During my night out with Iaonni I also got to try some classic Greek dishes, including dakos from Crete, which is a hard brown bread with thick layers of tomato and feta on top - Greek bruschetta essentially! The bread, which tastes of molasses, crumbles and melts in your mouth.

We had touszakakia, meatballs with red cumin sauce, which were delicious (and yes my vegetarian diet has gone to hell again in Greece - but while in Greece, one must try the delicacies, right?). I danced multiple Greek dances, coaxed and coached by the Greek women dancing to the live musicians in the back of the taverna, culminating in my solo when they beckoned me onto the dance floor late that night.

Iaonni said that night, when speaking of the relations between the Turks and the Greeks, that "the next war will be over baklava." The Turks claim it and so do the Greeks. Of course the troubles between the nations run deeper than this - they still fight today over Cyprus, where a fence divides the Turkish from the Greek side, and there has been a lot of bloodshed and bitterness between the two nations.

"When a Greek talks about Istanbul, their heart bleeds," Xenia has told me.

In Istanbul, Aya Sofia, or Hagia Sofia in Greek, which means "divine wisdom," is something of a pilgrimage site for Greeks, symbolizing the greatness of the Byzantine empire which has Hellenic roots. Aya Sofia was originally a Greek Orthodox church, Xenia said, years before it was a Muslim mosque.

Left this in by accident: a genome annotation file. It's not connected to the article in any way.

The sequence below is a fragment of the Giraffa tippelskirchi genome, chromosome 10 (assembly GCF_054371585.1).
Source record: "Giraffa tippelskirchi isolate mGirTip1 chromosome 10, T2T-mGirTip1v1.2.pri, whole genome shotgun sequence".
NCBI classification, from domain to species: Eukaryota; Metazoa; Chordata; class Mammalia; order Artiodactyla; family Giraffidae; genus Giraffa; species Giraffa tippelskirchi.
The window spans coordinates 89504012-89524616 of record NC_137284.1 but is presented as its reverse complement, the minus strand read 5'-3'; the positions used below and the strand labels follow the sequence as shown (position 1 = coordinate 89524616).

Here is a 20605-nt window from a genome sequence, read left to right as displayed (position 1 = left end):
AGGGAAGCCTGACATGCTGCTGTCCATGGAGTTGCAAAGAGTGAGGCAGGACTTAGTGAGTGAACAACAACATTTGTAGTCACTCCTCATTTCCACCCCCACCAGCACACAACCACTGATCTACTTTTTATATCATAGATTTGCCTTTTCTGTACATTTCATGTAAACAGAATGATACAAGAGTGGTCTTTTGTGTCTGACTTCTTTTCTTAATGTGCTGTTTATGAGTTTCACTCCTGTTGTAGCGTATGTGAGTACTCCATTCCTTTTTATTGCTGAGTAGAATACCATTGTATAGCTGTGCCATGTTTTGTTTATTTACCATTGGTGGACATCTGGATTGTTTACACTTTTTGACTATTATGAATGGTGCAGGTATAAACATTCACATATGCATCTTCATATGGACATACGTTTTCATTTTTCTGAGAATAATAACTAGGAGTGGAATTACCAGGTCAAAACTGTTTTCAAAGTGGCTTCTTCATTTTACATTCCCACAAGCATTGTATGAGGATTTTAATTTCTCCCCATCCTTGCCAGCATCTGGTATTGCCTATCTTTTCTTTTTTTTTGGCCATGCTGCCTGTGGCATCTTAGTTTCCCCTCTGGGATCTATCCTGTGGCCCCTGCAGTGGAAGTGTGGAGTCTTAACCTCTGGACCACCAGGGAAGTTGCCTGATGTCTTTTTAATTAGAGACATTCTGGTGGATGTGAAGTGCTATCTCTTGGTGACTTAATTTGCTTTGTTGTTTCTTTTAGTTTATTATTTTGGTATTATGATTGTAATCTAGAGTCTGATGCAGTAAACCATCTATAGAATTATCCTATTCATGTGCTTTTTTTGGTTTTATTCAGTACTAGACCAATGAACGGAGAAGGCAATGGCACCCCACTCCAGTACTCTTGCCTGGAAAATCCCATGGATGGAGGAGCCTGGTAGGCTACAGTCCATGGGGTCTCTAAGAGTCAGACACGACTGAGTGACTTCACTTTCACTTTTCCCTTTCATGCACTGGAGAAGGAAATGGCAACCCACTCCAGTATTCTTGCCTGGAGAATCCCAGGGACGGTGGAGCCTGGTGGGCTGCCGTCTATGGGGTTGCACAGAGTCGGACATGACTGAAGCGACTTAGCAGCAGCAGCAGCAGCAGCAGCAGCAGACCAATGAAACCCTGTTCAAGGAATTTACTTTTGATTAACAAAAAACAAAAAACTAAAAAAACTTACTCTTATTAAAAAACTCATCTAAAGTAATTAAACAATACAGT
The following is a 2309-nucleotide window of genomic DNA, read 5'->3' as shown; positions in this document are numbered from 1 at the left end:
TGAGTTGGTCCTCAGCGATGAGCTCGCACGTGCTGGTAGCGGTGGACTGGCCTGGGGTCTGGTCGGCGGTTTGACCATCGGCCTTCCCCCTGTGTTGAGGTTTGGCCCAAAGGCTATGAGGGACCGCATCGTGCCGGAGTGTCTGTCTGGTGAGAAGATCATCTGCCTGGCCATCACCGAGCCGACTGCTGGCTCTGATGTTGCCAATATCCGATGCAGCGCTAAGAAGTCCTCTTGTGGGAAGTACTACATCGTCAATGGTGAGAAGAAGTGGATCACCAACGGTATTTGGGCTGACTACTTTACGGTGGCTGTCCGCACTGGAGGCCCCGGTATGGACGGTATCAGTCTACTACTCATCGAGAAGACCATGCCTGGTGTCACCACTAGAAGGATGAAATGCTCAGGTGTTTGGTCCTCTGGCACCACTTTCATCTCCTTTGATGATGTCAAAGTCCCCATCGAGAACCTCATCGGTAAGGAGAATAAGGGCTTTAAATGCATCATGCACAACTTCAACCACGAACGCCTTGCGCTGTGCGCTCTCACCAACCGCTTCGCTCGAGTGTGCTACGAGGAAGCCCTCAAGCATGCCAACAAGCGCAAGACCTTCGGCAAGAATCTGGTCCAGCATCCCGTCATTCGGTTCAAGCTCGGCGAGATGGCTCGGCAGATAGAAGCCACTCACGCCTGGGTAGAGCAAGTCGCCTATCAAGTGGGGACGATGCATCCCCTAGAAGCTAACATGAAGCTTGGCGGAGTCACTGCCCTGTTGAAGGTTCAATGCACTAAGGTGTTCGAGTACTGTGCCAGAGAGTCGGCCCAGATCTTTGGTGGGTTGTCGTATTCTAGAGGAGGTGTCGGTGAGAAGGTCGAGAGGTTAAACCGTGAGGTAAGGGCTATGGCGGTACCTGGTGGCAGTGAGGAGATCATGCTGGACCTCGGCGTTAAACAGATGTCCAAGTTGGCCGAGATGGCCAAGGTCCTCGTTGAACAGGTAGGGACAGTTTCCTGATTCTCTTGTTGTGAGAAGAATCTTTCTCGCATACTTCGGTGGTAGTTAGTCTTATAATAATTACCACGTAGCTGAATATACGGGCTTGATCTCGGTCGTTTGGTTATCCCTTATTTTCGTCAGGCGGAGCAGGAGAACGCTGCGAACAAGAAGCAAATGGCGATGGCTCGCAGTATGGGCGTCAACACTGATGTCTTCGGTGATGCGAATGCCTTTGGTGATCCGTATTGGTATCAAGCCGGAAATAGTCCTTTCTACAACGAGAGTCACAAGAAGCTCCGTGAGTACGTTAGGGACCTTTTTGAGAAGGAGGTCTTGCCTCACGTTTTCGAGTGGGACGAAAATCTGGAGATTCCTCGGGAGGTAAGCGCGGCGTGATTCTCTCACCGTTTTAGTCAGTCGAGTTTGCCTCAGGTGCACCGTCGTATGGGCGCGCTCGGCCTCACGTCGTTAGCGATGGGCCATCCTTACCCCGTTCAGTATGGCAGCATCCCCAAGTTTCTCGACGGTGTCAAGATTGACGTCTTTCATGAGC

Food unites, food divides, and one could say it ultimately has more power than religion because we need it to survive. As fuel, food keeps us alive, but of course is also a great source of pleasure in life, and I am happy to be eating this way during my stay but also happy to have lots of Greek ruins and cliffs to climb so I can stay in bikini shape for the beaches of Italy - coming next!

First, another few days in Athens... So far here I have toured the neighborhoods around the Acropolis by night, enjoyed a delicious mezza meal of cold salads - caviar, eggplant, tzatsiki - retsina wine and spiced cream cheese, when Xenia and Kostas kindly treated me to a meal at the traditional Plaka restaurant, Stamatopoulos Tavern, where three musicians played traditional Greek folk songs on the open air terrace, that was located right at the foot of the Acropolis which is illuminated by night....

Xenia and her husband are the perfect hosts. I have tried an Athens brew pub with my friend Konstantinos as well, where over red ale and sweet lager we discussed life, work, spirituality and camping out in medieval castles, which he has done here in Greece. Perhaps next time I can add this to my list of adventures as well.

More to report on this historic city and country soon... Oh-pah!

© Lisa Powell Graham 2006

17 comments:

Cindy said...

I wish I were there. Really.

Lisasita said...

Me too babe! We need to travel the world together someday, okay? - thanks for your kind words and for following my journey - Hugs to you, Rik and the kitties.

Love,
Lisa